The Blue Marble is an image of planet Earth taken on December 7, 1972, by the crew of the Apollo 17 spacecraft at a distance of about 29,000 kilometers (18,000 miles) from the surface. It is one of the most reproduced images in human history. Earth is revealed as both a vast planet home to billions of creatures and a beautiful orb capable of fitting into the pocket of the universe.

The image with the official NASA designation AS17-148-22727 reproduces the view of the Earth as seen by the Apollo crew traveling toward the Moon. The translunar coast photograph extends from the Mediterranean Sea to Antarctica. This was the first time the Apollo trajectory made it possible to photograph the south polar ice cap, despite the Southern Hemisphere being heavily covered in clouds. In addition to the Arabian Peninsula and Madagascar, almost the entire coastline of Africa is clearly visible. The Asian mainland is on the horizon. The 1972 Tamil Nadu cyclone can be seen in the top right of the image. This storm had brought flooding and high winds to the Indian state of Tamil Nadu on December 5, two days before the photograph was taken.

Apollo 17 was the last manned lunar mission. No human since has been far enough from Earth to photograph a whole-Earth image such as The Blue Marble, but whole-Earth images have been taken by many unmanned spacecraft missions. The name has also been applied by NASA to a 2012 series of image data sets covering the entire globe at relatively high resolution, created by carefully sifting through satellite-captured sequences taken over time, to eliminate as much cloud cover as possible from the collated set of images.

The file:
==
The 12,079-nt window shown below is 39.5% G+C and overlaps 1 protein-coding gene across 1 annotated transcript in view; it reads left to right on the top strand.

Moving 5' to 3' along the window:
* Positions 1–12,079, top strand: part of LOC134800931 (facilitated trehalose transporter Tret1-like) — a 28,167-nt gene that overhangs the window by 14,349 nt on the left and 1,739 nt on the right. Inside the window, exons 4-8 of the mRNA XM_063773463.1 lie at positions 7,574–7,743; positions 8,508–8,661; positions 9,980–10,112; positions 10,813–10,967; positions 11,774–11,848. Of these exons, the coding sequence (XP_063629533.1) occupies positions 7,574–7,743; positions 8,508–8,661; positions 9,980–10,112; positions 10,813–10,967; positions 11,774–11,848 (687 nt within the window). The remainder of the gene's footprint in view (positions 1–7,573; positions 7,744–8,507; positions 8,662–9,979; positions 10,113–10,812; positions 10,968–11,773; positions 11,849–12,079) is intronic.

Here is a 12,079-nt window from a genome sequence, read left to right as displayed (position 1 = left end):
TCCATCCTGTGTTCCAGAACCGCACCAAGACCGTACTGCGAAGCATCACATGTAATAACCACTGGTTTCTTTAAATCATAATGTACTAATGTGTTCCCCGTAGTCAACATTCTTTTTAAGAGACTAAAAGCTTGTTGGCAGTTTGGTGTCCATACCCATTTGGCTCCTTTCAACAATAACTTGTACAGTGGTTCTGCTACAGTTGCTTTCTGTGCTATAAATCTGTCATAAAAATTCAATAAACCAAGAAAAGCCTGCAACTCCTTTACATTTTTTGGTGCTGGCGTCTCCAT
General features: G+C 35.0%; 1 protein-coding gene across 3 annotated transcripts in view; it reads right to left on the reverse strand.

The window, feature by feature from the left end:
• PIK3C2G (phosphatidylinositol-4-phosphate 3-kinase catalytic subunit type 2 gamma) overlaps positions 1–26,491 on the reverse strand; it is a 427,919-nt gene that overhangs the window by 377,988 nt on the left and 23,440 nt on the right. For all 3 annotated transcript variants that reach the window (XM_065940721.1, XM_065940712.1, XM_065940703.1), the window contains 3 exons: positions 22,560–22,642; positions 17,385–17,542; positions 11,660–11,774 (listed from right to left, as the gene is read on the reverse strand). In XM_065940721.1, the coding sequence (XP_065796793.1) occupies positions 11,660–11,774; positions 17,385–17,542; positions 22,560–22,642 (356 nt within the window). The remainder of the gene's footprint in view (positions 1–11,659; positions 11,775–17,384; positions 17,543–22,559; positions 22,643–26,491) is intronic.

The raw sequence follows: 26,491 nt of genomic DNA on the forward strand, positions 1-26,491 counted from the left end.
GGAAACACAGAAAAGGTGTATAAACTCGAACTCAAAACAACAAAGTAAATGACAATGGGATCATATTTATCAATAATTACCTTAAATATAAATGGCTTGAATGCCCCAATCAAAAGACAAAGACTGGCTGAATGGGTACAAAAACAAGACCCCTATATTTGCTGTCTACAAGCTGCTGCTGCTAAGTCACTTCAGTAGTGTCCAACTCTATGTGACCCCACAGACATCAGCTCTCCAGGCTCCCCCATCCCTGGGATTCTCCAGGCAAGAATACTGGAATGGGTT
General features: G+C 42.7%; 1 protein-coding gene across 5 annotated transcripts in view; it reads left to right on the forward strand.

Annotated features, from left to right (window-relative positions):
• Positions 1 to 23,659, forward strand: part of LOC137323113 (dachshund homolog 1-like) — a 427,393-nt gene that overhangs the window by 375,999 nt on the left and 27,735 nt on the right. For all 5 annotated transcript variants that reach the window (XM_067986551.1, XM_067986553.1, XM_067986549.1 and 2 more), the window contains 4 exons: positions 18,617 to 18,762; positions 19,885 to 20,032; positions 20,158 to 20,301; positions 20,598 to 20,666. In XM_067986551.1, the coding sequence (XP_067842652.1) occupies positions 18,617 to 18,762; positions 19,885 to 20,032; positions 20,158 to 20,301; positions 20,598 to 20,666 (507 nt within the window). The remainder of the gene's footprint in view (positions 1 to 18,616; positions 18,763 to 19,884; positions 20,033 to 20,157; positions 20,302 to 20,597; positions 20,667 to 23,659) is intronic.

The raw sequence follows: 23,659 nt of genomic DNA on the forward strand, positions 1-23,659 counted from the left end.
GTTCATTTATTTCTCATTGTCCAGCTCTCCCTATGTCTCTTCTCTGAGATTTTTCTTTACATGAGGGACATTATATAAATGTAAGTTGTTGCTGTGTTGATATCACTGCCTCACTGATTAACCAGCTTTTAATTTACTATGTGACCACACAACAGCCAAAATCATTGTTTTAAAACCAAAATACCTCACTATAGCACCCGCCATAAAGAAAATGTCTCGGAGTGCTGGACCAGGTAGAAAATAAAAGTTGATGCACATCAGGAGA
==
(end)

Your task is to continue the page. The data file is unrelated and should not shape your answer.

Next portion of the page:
“I hope visitors to Gaia get to see the Earth as if from space; an incredibly beautiful and precious place. An ecosystem we urgently need to look after – our only home.

Halfway through the Earth’s six mass extinction, we urgently need to wake up, and change our behavior. We need to quickly make urgent changes to society, to prevent run away Climate Change.

As an artist exhibiting in museums and festivals all around the world I realize I need to change my behaviour and alter the way I work

Luke Jerram, Artist


Is there a message for Christians?

Christians believe that the earth is God’s creation. We ought to have a reverence for it. We are intricately connected with it. Made from the dust of the earth, each of us will one day return to it. Indeed, at the fulness of time, God took on the dust of the earth himself, when the eternal word became flesh and was born as Mary’s child, Jesus. At Calvary, Jesus gave himself so that all might share the life that is forever. On the cross he redeemed all creation and renewed this broken world.